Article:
To play or not to play, that is the question. Democrats began this year holding 257 seats in the House, a majority so large that the party can afford a few defections here and there, or even the loss of a seat in a special election.
[IMGCAP(1)]Kirsten Gillibrand’s appointment to the Senate has put one of those Democratic seats at risk, and party strategists have to decide how far they’ll go to try to hold it.
Should the Democratic Congressional Campaign Committee invest substantial resources in that contest, risking making it a referendum on the first months of Barack Obama’s presidency and Speaker Nancy Pelosi’s (D-Calif.) House leadership? Or should the DCCC keep expectations low by doing little more than it has already done for its nominee?
The district starts just outside Poughkeepsie and stretches all the way north along the state’s eastern border up to Lake Placid, and also includes an arm south of Albany that runs west toward Binghamton. It’s a sprawling district by New York standards, the state’s second-largest geographically.
While Republicans hold a voter registration advantage in the district over Democrats, and George W. Bush carried the district 54 percent to 46 percent in 2004, it went for Obama in 2008 by between 3 and 6 points, depending on whose numbers you believe.
And the GOP enrollment advantage in the district has been falling steadily over the past few elections, from 88,667 in November 2004 to 82,737 in November 2006 to 70,632 last year.
Gillibrand won the House seat initially in 2006, aided by a GOP incumbent who proved to be a magnet for bad media coverage. More impressive than that victory, however, was Gillibrand’s re-election last year.
She beat challenger Sandy Treadwell (R), a personable, wealthy one-time Republican state party chairman, by 75,000 votes (58 percent to 35 percent). Gillibrand ran ahead of Treadwell in each of the four full counties and six partial counties that make up the district.
Knowledgeable observers agree that talk of the GOP registration advantage in the district misses the point, ignoring the fact that party registration is a lagging indicator. Indeed, private polling confirms that the district’s current generic partisanship is much closer to even than the registration numbers suggest.
The Democratic nominee, businessman Scott Murphy, has already received the backing of the state AFL-CIO and won the Independence Party line, which Gillibrand did not have in 2008. The DCCC has been airing radio ads in the district, and the committee’s national press secretary, Ryan Rudominer, has been in the district for weeks, ever since Murphy stumbled out of the gate.
A Siena College poll conducted February 18-19 showed the Republican nominee, state Assembly Minority Leader Jim Tedisco, leading Murphy by 12 points, 46 percent to 34 percent. Other polling generally confirms the Siena numbers and finds Tedisco ahead but not over the 50 percent mark.
Tedisco’s lead isn’t unexpected, considering that he has represented part of the district in the New York State Assembly for 25 years, the last few serving as Minority Leader. Murphy, on the other hand, hasn’t held elective office. A venture capitalist or a Wall Street executive, depending on your partisan point of view, he has worked as an aide for two Missouri Democratic governors.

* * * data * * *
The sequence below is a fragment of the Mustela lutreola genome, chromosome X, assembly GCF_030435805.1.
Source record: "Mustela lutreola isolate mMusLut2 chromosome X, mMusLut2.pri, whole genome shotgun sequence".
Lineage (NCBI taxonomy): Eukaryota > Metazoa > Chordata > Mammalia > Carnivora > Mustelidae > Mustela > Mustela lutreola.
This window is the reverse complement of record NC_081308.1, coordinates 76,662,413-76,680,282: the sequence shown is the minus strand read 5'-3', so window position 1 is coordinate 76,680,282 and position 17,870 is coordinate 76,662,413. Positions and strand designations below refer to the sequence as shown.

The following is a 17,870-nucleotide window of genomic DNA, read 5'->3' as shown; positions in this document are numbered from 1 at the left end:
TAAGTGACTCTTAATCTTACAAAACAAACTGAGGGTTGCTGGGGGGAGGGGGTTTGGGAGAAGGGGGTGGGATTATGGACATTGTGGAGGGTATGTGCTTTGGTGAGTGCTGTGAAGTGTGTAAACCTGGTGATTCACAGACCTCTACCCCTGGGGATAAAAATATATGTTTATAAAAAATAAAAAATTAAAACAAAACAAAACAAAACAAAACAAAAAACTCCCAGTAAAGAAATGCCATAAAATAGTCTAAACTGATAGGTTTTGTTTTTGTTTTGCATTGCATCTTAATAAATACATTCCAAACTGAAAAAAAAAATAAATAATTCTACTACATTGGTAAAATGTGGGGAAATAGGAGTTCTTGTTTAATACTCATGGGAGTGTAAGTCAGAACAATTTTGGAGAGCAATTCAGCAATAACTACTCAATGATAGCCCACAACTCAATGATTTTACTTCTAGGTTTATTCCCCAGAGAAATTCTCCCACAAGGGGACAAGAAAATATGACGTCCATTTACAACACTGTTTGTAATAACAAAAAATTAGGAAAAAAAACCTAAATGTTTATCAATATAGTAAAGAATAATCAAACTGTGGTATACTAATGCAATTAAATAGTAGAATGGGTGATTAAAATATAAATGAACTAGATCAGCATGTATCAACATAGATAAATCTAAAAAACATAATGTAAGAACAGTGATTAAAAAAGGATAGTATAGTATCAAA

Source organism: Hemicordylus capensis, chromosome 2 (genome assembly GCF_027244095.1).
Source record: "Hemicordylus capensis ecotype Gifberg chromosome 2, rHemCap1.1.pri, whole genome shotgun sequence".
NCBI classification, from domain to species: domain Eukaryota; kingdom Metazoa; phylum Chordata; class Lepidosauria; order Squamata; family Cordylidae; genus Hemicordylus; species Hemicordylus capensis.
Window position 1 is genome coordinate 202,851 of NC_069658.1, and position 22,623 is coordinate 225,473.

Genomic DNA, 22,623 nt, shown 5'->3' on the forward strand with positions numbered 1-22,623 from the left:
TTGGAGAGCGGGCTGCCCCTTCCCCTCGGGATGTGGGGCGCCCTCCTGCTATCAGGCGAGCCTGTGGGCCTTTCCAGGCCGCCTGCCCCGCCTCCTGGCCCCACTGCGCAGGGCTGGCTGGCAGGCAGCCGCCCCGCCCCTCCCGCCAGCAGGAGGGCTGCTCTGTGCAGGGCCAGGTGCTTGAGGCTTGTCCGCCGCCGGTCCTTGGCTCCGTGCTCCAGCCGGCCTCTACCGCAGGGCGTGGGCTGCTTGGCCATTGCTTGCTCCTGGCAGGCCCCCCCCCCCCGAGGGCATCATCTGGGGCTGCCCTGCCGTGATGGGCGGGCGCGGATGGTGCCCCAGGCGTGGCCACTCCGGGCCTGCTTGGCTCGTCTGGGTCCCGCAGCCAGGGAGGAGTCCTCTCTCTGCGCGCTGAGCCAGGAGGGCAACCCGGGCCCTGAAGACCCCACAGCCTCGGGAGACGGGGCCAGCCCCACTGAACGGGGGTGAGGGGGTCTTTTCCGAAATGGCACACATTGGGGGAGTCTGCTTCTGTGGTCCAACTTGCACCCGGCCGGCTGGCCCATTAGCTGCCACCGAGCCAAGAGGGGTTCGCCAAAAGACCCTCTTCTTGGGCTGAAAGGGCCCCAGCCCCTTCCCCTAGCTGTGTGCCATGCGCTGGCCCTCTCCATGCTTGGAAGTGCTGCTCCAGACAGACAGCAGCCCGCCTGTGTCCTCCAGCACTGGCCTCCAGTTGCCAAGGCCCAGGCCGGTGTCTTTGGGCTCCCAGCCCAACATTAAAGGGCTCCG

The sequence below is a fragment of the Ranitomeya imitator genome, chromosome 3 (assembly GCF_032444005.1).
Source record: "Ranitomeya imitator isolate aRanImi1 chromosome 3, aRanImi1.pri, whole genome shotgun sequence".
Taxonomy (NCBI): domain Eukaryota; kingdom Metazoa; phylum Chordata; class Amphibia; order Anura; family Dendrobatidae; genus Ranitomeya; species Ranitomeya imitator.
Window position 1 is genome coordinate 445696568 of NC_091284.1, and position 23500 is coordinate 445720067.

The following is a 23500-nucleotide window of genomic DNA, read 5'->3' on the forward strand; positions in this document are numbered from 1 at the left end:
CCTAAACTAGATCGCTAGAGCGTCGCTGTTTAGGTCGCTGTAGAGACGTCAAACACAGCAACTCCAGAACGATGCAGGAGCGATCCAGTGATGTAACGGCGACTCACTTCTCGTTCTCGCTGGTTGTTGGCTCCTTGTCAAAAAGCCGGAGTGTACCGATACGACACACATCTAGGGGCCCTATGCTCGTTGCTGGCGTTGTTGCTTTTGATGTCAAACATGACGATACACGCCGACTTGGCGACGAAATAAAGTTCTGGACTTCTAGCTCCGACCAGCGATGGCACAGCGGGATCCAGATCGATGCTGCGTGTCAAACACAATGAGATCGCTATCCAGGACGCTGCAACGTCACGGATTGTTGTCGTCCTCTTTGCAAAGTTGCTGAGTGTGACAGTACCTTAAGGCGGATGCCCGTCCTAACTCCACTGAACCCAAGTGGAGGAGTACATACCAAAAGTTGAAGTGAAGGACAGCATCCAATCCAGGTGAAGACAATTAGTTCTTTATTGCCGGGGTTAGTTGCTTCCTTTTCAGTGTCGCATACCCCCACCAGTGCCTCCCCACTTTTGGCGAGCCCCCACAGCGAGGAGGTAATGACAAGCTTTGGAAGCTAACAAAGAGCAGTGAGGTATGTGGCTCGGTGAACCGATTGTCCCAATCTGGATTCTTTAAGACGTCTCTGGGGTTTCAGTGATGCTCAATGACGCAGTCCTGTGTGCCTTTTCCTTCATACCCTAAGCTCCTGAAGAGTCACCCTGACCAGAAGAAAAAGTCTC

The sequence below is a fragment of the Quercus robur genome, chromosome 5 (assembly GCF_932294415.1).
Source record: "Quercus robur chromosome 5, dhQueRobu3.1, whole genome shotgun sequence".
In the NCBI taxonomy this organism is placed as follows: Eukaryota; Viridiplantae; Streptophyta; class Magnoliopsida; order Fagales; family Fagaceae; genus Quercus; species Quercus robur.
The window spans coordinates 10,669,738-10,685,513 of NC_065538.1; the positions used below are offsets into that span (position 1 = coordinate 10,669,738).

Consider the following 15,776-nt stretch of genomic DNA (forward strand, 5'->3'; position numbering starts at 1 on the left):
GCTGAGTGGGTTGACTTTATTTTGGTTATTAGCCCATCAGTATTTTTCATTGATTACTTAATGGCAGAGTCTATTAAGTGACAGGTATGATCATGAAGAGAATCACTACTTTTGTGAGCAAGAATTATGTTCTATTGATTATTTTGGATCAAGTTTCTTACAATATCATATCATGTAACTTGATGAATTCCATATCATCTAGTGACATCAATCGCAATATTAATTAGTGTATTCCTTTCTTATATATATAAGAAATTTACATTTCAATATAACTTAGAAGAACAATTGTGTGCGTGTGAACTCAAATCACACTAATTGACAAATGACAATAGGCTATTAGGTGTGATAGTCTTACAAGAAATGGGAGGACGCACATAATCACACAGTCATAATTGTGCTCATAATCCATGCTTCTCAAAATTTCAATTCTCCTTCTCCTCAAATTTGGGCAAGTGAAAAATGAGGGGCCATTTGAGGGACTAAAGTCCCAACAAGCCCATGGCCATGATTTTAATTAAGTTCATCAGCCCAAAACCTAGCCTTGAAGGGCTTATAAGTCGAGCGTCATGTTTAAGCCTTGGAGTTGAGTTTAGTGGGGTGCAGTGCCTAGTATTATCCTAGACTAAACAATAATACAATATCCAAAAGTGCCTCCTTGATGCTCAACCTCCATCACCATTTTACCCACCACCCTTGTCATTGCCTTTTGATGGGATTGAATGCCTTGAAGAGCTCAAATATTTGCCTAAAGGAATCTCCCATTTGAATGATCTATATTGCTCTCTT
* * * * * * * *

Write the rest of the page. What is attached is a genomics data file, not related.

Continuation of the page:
Both nominees have some baggage — with Tedisco it’s his long voting record, association with Albany and refusal to take a clear stand on the stimulus bill, while for Murphy it’s business tax liens, writings and statements while in college, and association with Wall Street — so the final month should see plenty of sparks fly.
Some Democrats are privately skeptical about their party’s chances of winning the special election, arguing Tedisco’s initial advantage will be difficult to overcome. But others counter that Tedisco has plenty of baggage, Murphy has a good profile and the district is now almost even in partisan identification, giving Murphy a real shot at an upset.
Republicans believe that they have the advantage in the race, but President Obama’s job ratings in the district remain sky-high, and they don’t believe that the victory is already in the bag.
The fact that the National Republican Congressional Committee just bought a substantial amount of time for an Albany TV buy confirms that GOP operatives believe they are in a serious fight.
Money is also a consideration for Democrats. The DCCC has a debt of $16.5 million coming out of the 2008 elections, but the campaign committee raised $3.5 million in the first month of this year, and it showed $2 million on hand at the end of January — surely enough to play in the special election if party strategists want to.
Right now, Democrats want to have it both ways — emphasizing the difficulty of holding the seat and dismissing a Republican victory in this district as no big deal while still keeping their options open and inching toward making a big bet on Murphy.
The most important question may be this: How have things changed since November? The answer is “not much.— Obama is very popular in the district, the GOP brand damaged and Democrats have another young, outsider nominee. They don’t, however, have the popular Gillibrand on the ballot.
It’s true that House Democrats could afford to lose this seat and it wouldn’t affect them at all on Capitol Hill. But I suspect the DCCC won’t be able to resist taking a flier on Murphy, considering the district’s recent voting history, Tedisco’s long legislative record and the prospect of forcing Republicans to go “all in— on a race that the GOP simply cannot afford to lose.
Tedisco has the edge, but this race could be much closer than many observers expect, especially if the DCCC jumps in.
Stuart Rothenberg is editor of the Rothenberg Political Report.